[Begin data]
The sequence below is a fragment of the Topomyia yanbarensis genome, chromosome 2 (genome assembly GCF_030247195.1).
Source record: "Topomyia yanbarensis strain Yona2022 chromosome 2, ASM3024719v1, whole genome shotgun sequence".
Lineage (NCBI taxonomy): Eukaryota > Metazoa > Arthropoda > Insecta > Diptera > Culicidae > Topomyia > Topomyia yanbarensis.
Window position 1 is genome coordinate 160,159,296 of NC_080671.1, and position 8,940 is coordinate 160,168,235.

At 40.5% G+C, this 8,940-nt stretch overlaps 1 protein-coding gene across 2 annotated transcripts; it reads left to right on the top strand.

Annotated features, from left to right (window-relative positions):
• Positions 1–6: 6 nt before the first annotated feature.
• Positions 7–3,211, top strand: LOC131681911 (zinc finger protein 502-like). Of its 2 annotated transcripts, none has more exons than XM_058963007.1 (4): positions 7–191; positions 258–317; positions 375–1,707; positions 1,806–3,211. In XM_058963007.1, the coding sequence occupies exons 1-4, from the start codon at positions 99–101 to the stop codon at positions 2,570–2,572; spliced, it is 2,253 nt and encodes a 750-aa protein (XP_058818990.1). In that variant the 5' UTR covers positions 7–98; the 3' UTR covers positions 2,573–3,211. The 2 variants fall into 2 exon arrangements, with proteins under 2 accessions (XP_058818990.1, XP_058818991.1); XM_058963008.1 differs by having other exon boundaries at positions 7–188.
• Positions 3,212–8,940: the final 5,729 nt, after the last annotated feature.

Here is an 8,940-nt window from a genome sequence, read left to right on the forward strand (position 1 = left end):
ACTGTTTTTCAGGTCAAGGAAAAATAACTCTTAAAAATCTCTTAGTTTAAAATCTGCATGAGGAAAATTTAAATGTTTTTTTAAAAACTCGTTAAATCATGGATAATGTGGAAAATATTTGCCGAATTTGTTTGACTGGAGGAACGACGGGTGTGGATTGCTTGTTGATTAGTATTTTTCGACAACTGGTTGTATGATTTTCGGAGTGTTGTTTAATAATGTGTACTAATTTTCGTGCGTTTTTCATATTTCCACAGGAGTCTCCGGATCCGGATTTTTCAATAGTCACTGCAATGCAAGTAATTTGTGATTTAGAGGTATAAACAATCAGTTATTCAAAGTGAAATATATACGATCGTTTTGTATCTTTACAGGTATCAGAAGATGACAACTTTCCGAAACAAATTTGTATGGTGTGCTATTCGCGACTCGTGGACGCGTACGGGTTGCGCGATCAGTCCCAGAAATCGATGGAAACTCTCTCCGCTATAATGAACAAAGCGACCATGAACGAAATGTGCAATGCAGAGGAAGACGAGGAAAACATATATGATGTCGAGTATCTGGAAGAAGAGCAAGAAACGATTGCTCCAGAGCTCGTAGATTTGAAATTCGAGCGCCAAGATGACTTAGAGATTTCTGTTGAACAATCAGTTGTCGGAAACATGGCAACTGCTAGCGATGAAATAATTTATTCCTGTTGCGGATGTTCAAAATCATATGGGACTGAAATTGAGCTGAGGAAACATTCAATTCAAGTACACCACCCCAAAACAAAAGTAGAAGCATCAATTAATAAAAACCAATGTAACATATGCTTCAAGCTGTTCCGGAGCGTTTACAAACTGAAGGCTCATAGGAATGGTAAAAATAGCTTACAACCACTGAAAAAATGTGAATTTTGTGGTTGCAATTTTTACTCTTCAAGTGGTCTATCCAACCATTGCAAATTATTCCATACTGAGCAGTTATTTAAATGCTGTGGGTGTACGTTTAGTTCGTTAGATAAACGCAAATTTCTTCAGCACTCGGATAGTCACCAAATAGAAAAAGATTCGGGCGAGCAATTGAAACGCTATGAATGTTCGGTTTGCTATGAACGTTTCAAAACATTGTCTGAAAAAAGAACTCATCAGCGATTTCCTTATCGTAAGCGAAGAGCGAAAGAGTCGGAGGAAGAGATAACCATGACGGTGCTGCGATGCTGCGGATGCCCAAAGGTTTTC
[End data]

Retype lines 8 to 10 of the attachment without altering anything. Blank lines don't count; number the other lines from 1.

• Positions 7–3,211, top strand: LOC131681911 (zinc finger protein 502-like). Of its 2 annotated transcripts, none has more exons than XM_058963007.1 (4): positions 7–191; positions 258–317; positions 375–1,707; positions 1,806–3,211. In XM_058963007.1, the coding sequence occupies exons 1-4, from the start codon at positions 99–101 to the stop codon at positions 2,570–2,572; spliced, it is 2,253 nt and encodes a 750-aa protein (XP_058818990.1). In that variant the 5' UTR covers positions 7–98; the 3' UTR covers positions 2,573–3,211. The 2 variants fall into 2 exon arrangements, with proteins under 2 accessions (XP_058818990.1, XP_058818991.1); XM_058963008.1 differs by having other exon boundaries at positions 7–188.
• Positions 3,212–8,940: the final 5,729 nt, after the last annotated feature.

Here is an 8,940-nt window from a genome sequence, read left to right on the forward strand (position 1 = left end):